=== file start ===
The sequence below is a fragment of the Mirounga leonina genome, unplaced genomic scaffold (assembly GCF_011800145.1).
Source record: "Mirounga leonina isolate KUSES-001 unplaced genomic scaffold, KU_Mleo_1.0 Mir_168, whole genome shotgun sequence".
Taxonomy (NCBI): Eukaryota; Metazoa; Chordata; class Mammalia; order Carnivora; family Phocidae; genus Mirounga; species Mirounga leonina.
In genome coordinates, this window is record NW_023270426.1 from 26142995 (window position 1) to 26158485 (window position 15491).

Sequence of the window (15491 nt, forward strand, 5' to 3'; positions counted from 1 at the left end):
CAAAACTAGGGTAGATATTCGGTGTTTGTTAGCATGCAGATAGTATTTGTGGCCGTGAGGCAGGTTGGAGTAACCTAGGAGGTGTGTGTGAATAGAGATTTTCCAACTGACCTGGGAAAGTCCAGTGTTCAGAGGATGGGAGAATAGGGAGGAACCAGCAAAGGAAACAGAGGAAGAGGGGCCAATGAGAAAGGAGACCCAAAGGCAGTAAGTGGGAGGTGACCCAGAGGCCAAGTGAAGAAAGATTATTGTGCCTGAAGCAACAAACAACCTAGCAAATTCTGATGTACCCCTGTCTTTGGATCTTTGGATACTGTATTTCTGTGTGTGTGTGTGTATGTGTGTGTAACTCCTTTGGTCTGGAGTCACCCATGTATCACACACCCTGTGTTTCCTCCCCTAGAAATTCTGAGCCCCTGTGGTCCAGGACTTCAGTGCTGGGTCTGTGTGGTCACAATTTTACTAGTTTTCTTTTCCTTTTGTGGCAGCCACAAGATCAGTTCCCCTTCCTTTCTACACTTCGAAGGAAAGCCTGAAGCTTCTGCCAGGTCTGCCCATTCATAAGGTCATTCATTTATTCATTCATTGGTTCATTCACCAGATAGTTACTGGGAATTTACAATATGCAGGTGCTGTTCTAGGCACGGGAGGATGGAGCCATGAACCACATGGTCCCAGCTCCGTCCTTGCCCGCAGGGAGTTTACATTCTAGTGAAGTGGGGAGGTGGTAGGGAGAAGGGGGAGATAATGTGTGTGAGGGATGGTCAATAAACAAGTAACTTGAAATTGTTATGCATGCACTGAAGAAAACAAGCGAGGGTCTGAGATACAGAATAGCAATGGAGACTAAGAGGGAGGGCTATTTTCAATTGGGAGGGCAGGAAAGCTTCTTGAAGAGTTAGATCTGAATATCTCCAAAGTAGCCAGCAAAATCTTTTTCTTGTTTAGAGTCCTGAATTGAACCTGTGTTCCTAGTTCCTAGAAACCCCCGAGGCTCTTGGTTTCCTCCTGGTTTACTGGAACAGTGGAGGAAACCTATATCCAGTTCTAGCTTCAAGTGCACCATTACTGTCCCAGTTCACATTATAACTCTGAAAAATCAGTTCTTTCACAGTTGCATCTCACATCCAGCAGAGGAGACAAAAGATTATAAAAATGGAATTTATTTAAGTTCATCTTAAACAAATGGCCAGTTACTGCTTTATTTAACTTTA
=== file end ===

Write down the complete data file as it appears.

The sequence below is a fragment of the Mirounga leonina genome, unplaced genomic scaffold (assembly GCF_011800145.1).
Source record: "Mirounga leonina isolate KUSES-001 unplaced genomic scaffold, KU_Mleo_1.0 Mir_168, whole genome shotgun sequence".
Taxonomy (NCBI): Eukaryota; Metazoa; Chordata; class Mammalia; order Carnivora; family Phocidae; genus Mirounga; species Mirounga leonina.
In genome coordinates, this window is record NW_023270426.1 from 26142995 (window position 1) to 26158485 (window position 15491).

Sequence of the window (15491 nt, forward strand, 5' to 3'; positions counted from 1 at the left end):
CAAAACTAGGGTAGATATTCGGTGTTTGTTAGCATGCAGATAGTATTTGTGGCCGTGAGGCAGGTTGGAGTAACCTAGGAGGTGTGTGTGAATAGAGATTTTCCAACTGACCTGGGAAAGTCCAGTGTTCAGAGGATGGGAGAATAGGGAGGAACCAGCAAAGGAAACAGAGGAAGAGGGGCCAATGAGAAAGGAGACCCAAAGGCAGTAAGTGGGAGGTGACCCAGAGGCCAAGTGAAGAAAGATTATTGTGCCTGAAGCAACAAACAACCTAGCAAATTCTGATGTACCCCTGTCTTTGGATCTTTGGATACTGTATTTCTGTGTGTGTGTGTGTATGTGTGTGTAACTCCTTTGGTCTGGAGTCACCCATGTATCACACACCCTGTGTTTCCTCCCCTAGAAATTCTGAGCCCCTGTGGTCCAGGACTTCAGTGCTGGGTCTGTGTGGTCACAATTTTACTAGTTTTCTTTTCCTTTTGTGGCAGCCACAAGATCAGTTCCCCTTCCTTTCTACACTTCGAAGGAAAGCCTGAAGCTTCTGCCAGGTCTGCCCATTCATAAGGTCATTCATTTATTCATTCATTGGTTCATTCACCAGATAGTTACTGGGAATTTACAATATGCAGGTGCTGTTCTAGGCACGGGAGGATGGAGCCATGAACCACATGGTCCCAGCTCCGTCCTTGCCCGCAGGGAGTTTACATTCTAGTGAAGTGGGGAGGTGGTAGGGAGAAGGGGGAGATAATGTGTGTGAGGGATGGTCAATAAACAAGTAACTTGAAATTGTTATGCATGCACTGAAGAAAACAAGCGAGGGTCTGAGATACAGAATAGCAATGGAGACTAAGAGGGAGGGCTATTTTCAATTGGGAGGGCAGGAAAGCTTCTTGAAGAGTTAGATCTGAATATCTCCAAAGTAGCCAGCAAAATCTTTTTCTTGTTTAGAGTCCTGAATTGAACCTGTGTTCCTAGTTCCTAGAAACCCCCGAGGCTCTTGGTTTCCTCCTGGTTTACTGGAACAGTGGAGGAAACCTATATCCAGTTCTAGCTTCAAGTGCACCATTACTGTCCCAGTTCACATTATAACTCTGAAAAATCAGTTCTTTCACAGTTGCATCTCACATCCAGCAGAGGAGACAAAAGATTATAAAAATGGAATTTATTTAAGTTCATCTTAAACAAATGGCCAGTTACTGCTTTATTTAACTTTA